I have to say, I don't mind a slow start, I don't mind worldbuilding and laying the groundwork for the future.  I'm a struggling writer myself, and I get needing to lay a foundation before building the house, as it were.  I can't point to specifically why Mistborn didn't grab me right away, all I can point out are some minor gripes that hampered my initial enjoyment.  Which is mostly why I posed this:  are my issues just endemic to Mr. Sanderson's writing style, meaning I won't enjoy his books as much as I might enjoy others?  Which is fine, not every writer's style works for every reader.

Thank you for the replies so far, they are actually very helpful.

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Well one thing to consider is that between the first trilogy and Alloy era, Brandon stepped in and finished the Wheel of time series. As someone who was a fan of the series he has stated that he had to significantly improve his skills to do it justice, and it shows. The problems you point to are at their worst in Elantris, which is understandable as it's his first published Novel. Pre-WoT and post there is a noticeable difference in his writing. That said they all have a lot of good in them.

I think you'll be able to get something out all of them, so I think it's probably worth it. I do think you'll run into the same thing in his Pre-WoT books, there aren't many of them you haven't read already though. 

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I was actually wondering about that.  There did seem a very noticeable uptick in the quality of his writing.  Again, not that he was bad before, but it got much better.  I actually had the impression the original Mistborn Trilogy was a great idea that maybe should have been postponed until Mr. Sanderson had the skill to really make it sing.  Now I'm very curious to read Elantris, and see how his skill has evolved.  It's somewhat fascinating to me to see how an author improves (or declines) over the course of their career.

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It's a great story and Hrathen is honestly one of my favorite characters. Raoden and Sarene are, in my opinion though, some of his weakest written characters in that if they set out to do something, it will happen. Especially Raoden. Brandon himself says characters need weaknesses, and Raoden doesn't really have any. It's always bothered me. The story itself is great.

Considering how much Brandon's writing has improved, and the fact you're able to view the books in that light, definitely read them. You'll get glimpses of the greater Cosmere as a whole, a good story, and the contrast created by his improving skills. 

Welcome to the Fandom. 

Edited by Calderis
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I also had troubles getting into the story the first time I read mistborn. I think what was putting me off was that it was too streamlined: the protagonists set off to do something, and it worked. then they set off to do something else. I got into it when the skaa rebels got themselves killed, so when the first serious wrench is thrown into kelsier's plans. on the other hand, vin was pulling hard on my protective instincts, and I liked kelsier as a mentor and visionary, so I at least hadd them to carry me through the first half of the book. After I got to appreciate the whole picture, I enjoied the first part of the book too. sanderson's books are often like that: you appreciate them more in retrospect. the first read goes with a bang, but in subsequent reads you can look at all the fine details you missed.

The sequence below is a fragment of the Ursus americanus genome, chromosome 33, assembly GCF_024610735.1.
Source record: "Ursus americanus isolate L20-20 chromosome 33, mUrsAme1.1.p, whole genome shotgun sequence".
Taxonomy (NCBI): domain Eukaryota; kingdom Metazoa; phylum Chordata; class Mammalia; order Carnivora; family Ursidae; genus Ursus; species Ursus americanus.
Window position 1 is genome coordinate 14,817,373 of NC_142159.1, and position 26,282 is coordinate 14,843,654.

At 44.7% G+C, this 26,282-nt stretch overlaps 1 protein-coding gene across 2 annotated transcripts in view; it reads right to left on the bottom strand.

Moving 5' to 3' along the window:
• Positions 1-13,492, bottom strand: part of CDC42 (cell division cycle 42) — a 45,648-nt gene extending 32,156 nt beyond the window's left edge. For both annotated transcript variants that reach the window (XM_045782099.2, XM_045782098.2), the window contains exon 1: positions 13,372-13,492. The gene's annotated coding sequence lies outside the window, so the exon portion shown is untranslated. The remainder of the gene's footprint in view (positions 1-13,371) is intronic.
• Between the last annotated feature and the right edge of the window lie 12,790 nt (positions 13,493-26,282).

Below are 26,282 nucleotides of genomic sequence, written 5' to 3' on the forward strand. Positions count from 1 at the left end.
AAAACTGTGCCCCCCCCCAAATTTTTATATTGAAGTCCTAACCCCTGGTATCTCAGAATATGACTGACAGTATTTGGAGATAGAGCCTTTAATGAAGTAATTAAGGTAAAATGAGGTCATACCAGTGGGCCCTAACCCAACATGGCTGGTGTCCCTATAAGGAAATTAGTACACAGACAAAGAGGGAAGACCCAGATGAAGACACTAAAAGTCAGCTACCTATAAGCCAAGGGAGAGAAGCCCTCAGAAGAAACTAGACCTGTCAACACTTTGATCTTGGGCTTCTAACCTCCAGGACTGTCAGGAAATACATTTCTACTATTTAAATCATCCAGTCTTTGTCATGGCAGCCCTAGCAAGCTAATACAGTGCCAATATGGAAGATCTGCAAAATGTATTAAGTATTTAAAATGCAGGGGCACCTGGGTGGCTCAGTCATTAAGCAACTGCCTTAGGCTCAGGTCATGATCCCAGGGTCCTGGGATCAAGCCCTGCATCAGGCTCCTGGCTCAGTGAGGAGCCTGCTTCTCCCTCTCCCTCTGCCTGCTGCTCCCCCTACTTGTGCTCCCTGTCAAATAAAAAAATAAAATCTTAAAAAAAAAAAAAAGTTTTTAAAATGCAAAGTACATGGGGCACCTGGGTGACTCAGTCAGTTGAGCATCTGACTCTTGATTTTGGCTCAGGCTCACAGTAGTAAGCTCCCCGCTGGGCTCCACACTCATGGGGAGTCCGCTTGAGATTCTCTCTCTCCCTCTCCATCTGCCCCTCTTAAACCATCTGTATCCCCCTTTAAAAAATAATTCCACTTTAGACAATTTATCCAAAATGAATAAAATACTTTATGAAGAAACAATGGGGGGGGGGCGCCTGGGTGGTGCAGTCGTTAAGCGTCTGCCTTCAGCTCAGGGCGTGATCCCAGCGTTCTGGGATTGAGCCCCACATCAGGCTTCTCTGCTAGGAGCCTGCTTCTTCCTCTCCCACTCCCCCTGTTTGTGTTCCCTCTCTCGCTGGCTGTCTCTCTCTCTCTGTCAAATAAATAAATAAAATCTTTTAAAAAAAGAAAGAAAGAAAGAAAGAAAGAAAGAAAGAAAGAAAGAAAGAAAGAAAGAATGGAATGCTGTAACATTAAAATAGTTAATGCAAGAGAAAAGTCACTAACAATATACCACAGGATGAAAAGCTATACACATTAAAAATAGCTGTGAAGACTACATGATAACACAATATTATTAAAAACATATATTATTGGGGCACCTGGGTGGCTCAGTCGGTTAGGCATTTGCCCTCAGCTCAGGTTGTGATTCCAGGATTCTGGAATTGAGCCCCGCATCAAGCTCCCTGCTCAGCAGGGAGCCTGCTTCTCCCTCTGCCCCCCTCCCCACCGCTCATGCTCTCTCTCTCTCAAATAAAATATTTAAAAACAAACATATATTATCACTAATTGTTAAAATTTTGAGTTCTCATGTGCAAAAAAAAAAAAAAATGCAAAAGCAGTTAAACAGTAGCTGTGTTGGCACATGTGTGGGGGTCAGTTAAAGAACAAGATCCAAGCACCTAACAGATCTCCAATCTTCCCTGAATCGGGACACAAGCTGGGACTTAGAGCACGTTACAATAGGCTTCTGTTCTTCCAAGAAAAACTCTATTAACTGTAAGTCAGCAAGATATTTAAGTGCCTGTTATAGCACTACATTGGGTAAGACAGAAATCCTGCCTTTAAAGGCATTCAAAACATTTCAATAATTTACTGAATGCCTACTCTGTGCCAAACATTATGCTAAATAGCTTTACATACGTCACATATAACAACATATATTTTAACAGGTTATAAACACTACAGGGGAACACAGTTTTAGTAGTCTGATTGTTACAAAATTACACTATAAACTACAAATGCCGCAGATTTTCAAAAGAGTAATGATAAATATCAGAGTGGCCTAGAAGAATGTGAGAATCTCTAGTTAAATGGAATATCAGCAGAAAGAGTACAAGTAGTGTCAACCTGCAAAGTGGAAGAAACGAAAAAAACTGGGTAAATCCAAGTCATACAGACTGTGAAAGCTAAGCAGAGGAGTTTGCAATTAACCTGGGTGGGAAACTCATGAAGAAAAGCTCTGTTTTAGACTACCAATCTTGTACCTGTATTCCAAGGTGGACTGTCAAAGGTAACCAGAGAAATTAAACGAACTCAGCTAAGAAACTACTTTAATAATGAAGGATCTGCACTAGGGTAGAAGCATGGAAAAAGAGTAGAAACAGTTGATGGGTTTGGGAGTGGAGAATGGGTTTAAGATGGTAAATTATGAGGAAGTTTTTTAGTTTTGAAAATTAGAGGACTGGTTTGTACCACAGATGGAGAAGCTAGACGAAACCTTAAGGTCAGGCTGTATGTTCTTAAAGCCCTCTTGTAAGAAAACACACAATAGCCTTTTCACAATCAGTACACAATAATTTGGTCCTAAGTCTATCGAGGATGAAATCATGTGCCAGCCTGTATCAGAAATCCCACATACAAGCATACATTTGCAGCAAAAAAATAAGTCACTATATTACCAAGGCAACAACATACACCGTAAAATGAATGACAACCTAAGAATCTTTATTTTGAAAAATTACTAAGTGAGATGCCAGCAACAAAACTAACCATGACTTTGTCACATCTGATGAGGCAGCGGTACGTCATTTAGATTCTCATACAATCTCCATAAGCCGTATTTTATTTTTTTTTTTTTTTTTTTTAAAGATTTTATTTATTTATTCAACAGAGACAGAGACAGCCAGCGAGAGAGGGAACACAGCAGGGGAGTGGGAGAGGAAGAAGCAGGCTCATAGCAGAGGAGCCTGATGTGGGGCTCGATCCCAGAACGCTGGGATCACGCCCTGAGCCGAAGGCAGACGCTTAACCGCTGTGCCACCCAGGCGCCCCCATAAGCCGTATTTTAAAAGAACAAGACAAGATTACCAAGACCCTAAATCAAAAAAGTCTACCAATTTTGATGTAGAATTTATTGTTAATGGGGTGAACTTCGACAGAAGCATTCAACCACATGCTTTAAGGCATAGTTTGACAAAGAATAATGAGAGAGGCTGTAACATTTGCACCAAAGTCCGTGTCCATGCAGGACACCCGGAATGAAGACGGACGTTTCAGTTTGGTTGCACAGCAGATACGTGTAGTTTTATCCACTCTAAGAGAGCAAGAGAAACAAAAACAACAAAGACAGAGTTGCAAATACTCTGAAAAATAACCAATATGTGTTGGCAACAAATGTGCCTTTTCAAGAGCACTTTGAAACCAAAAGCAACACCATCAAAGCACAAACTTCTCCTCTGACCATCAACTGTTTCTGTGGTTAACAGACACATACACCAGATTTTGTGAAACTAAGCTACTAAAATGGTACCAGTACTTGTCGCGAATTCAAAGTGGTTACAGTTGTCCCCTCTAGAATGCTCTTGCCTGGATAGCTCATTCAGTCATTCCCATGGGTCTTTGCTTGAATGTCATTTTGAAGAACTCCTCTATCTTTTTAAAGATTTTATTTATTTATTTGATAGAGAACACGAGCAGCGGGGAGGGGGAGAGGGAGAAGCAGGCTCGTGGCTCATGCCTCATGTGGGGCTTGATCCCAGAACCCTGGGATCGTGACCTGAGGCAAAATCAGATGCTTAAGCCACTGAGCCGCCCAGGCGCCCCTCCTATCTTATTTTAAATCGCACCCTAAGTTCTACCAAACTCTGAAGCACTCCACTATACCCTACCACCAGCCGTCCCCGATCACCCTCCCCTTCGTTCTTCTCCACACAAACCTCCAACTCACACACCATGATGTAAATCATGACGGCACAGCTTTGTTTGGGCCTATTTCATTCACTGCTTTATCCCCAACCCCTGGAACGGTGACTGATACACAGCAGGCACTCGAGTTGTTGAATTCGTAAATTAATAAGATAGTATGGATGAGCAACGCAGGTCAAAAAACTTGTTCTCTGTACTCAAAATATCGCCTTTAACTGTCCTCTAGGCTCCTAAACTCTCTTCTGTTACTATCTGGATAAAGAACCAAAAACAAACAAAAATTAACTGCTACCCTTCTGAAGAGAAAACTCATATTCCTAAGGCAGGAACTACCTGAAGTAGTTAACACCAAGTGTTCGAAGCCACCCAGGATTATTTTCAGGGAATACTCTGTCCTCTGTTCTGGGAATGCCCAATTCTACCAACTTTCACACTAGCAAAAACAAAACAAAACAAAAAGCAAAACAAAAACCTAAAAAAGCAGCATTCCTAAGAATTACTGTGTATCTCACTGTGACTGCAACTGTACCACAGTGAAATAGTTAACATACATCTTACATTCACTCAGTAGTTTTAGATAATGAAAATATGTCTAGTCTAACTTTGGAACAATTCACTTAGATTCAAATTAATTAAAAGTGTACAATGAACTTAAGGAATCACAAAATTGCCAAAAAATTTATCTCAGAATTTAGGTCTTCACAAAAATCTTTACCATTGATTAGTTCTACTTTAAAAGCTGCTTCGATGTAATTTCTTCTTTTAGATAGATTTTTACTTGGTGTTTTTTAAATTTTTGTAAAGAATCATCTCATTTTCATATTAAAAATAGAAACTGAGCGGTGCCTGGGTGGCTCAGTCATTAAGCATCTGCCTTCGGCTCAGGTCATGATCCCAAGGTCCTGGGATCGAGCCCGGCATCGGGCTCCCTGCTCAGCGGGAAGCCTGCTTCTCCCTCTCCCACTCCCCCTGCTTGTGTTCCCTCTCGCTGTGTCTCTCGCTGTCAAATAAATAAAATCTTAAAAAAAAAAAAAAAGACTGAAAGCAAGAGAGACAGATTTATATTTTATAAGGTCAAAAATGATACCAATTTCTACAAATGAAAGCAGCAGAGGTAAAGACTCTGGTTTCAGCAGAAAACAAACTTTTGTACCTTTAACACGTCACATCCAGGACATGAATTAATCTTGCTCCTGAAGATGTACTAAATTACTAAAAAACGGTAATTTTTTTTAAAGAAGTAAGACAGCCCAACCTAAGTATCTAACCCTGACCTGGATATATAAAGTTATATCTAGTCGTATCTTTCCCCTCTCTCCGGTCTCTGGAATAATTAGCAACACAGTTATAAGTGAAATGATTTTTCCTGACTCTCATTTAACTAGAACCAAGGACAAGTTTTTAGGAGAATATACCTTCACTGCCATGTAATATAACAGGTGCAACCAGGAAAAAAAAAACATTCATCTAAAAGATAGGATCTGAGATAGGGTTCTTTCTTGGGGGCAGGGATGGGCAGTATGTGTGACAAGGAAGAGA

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5 hours ago, ErikModi said:

Should I read Brandon Sanderson's non-Mistborn books?


Mistborn Era 2: Didn't actually interest me as much as Era 1 did, so I'm on the other side here :)

Elantris: It's got the feeling of being an experiment (which is what usually happens in a first published novel) It's got viewpoint cycling: Raoden for a chapter, Sarene for the next, then Hrathen, Raoden again.. which is a bit different from his other works, but at least characters don't just disappear for half the story. I really like the magic, and as Calderis said: Hrathen is a great character.

Warbreaker: Subject of some debate what with the Cosmere books becoming movies thing, but I liked it. There are definitely some unanswered questions, but Brandon plans to answer most all of those when he eventually writes the sequel.

Stormlight: It's ~1,000 pages a book, and 10 books. 10k pages for a big story will inevitably have lots of worldbuilding details and some dull moments, but the extra page budget lets the good scenes become even better. There's even things that rival Kelsier vs Inquisitor from Mistborn 1.

White Sand & Shadows for Silence: I haven't read these yet.


Reckoners: These were great, bit more of a comic book superhero esque world. If that's your thing, you should give it a try.

Rithmatist & Alcatraz: I haven't read these yet either. I've heard good things though..

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I'm not gonna lie, I kind of disagree with you about the start of Mistborn. I felt immediately pulled into this fantastical world, and I wanted to learn about every little secret it had to offer me. I especially enjoyed the complexity of the Metallic Arts (mainly Allomancy-Feruchemy and Hemalurgy were just added bonuses), and I loved the fight scenes, even as sparse as they were. I loved how I could never really predict anything that would happen, besides for some minor exceptions. And I loved all the little hints to a bigger story going on, and I loved trying to figure out who was writing the little blurbs at the beginnings of each chapter. I absolutely loved the first Mistborn trilogy.